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Estonian History Museum

The Estonian History Museum began to evolve in the 19th century when interest in history increased explosively. The very first private museum in Estonia grew out of a collecting hobby: Town Council chemist Johann Burchart established his Mon Faible (my weakness) in 1802. His collection is still one of the most attractive parts of present museum.
Address: Pikk tn., 17
The History Museum as such was founded in 1842 when the Estonian Literary Society was established in Tallinn. The Society aimed at «studying the homeland in greater detail through its history, art, production, technology and nature» and considered the museum a means for this end. The collections were based both on collecting and donations. When the collections kept growing, it was decided to shelter them in a local provincial museum.
The Estonian Literary Society Provincial Museum was founded in 1864 and in the autumn of the same year exposition was opened to public in the rooms of the former St. Canute's Guild in Pikk Street. In 1911 the museum moved to the palace bought specially for it in Kohtu Street, on the slope of Toompea. Being the sole museum in a provincial town, it soon became the cultural centre with its exhibitions and lectures, developing the taste and attitudes of Tallinn citizens for decades.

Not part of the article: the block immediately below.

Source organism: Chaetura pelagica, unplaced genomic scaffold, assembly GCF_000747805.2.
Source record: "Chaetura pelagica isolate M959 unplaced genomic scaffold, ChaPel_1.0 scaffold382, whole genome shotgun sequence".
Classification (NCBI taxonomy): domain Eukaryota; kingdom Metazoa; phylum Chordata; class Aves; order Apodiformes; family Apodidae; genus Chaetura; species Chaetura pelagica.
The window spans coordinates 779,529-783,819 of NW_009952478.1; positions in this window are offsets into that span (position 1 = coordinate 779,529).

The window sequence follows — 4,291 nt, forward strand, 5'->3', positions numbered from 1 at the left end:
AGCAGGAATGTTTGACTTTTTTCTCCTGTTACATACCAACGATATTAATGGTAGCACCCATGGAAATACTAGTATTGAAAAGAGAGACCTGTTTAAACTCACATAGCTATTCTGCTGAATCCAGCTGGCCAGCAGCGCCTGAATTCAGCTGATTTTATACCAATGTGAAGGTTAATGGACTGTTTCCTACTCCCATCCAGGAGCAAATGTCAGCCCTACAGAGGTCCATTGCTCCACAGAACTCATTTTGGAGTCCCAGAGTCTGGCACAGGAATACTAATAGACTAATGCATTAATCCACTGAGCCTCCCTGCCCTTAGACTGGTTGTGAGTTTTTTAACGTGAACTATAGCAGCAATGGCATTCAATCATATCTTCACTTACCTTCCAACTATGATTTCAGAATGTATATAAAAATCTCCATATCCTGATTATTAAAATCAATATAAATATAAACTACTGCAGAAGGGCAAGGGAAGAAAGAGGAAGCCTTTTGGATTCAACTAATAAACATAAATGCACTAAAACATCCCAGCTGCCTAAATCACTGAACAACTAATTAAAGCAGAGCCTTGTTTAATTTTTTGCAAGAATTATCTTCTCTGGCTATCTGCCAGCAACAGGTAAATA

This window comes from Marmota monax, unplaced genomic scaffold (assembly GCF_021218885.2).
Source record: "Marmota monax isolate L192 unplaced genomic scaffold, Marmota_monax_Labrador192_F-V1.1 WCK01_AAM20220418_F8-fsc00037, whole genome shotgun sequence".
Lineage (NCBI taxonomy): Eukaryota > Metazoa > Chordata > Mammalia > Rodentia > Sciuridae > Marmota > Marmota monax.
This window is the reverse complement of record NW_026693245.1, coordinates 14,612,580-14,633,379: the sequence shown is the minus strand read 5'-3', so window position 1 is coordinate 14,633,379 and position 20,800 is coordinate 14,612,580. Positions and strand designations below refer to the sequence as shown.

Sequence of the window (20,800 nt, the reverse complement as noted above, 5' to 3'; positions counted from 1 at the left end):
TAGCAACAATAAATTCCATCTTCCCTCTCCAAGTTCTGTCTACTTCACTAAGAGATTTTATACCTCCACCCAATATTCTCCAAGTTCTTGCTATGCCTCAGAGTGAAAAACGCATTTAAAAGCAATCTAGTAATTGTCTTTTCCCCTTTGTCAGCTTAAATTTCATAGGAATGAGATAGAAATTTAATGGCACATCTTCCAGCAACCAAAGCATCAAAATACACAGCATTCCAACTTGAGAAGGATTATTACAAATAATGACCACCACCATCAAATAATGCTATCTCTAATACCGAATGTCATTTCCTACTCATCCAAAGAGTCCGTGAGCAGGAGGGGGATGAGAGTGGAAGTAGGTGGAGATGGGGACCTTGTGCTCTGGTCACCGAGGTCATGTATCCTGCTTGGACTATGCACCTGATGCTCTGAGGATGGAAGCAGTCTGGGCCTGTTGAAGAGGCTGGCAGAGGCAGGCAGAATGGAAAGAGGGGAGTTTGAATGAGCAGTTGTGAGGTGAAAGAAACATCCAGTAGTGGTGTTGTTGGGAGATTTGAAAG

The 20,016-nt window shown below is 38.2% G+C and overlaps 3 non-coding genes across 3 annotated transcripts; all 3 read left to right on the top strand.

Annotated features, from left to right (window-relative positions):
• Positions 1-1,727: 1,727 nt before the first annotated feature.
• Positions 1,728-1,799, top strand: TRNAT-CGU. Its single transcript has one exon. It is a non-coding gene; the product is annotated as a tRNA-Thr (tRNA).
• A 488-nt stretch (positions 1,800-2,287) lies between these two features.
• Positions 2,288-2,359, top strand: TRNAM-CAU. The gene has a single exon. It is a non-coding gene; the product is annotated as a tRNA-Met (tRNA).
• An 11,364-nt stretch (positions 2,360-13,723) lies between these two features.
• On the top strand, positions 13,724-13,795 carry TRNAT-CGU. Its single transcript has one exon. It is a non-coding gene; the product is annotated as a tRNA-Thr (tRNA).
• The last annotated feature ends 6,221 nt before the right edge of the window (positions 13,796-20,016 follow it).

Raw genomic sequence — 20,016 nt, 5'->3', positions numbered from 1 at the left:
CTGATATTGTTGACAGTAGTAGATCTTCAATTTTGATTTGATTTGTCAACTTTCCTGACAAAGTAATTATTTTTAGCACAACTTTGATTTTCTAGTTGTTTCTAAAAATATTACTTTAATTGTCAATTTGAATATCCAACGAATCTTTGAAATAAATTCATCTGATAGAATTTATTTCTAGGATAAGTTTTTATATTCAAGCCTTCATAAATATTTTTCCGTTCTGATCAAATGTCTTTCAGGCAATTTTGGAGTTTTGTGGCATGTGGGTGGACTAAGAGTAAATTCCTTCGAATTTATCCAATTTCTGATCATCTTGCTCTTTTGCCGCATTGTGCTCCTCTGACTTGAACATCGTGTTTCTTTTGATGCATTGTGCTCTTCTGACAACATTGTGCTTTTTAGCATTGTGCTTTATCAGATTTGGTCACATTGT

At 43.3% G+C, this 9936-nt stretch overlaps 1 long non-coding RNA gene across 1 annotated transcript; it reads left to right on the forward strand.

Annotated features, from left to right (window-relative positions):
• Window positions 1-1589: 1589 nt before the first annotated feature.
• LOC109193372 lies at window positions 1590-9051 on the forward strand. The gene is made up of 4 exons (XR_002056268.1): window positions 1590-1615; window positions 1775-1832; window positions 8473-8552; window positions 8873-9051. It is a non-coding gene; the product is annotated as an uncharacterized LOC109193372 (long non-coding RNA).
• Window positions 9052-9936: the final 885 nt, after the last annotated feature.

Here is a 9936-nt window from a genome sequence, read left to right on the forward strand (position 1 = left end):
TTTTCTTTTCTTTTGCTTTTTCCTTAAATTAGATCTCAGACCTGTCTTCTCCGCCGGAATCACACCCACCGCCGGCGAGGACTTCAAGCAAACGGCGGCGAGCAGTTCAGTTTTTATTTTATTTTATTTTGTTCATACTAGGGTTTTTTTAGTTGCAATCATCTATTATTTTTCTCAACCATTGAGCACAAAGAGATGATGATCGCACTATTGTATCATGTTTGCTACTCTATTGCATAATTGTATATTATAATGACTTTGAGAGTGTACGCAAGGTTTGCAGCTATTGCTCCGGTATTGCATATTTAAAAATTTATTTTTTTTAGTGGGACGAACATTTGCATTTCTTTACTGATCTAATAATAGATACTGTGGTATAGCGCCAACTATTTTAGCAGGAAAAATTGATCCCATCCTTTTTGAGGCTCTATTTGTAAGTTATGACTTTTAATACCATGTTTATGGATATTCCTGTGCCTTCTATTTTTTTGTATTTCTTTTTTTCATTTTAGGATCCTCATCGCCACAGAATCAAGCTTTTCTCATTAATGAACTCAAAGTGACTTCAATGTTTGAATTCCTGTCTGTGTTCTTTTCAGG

The museum held on to its position also in the Republic of Estonia (1918-1940). Very much thanks to the Baltic-German scholars the collections kept growing. The archaeology collection that was continuously increasing should be pointed out first, but the others like that of natural sciences, archive materials and culture kept growing, too.
In 1940 when Estonia was sincorporated in the Soviet Union, big changes took place: the museum was nationalised and renamed the State History Museum of the Estonian SSR. Some of the collections were transferred to other museums. The collection of natural sciences became the basis for the Museum of Natural Sciences. In the post-war years the museum was subjected to several unjustified actions like the liquidation of the so-called harmful materials — i.e. everything connected with independent Estonia. Quite a few basic materials, however, have survived thanks to the curators' and keepers' personal enthusiasm.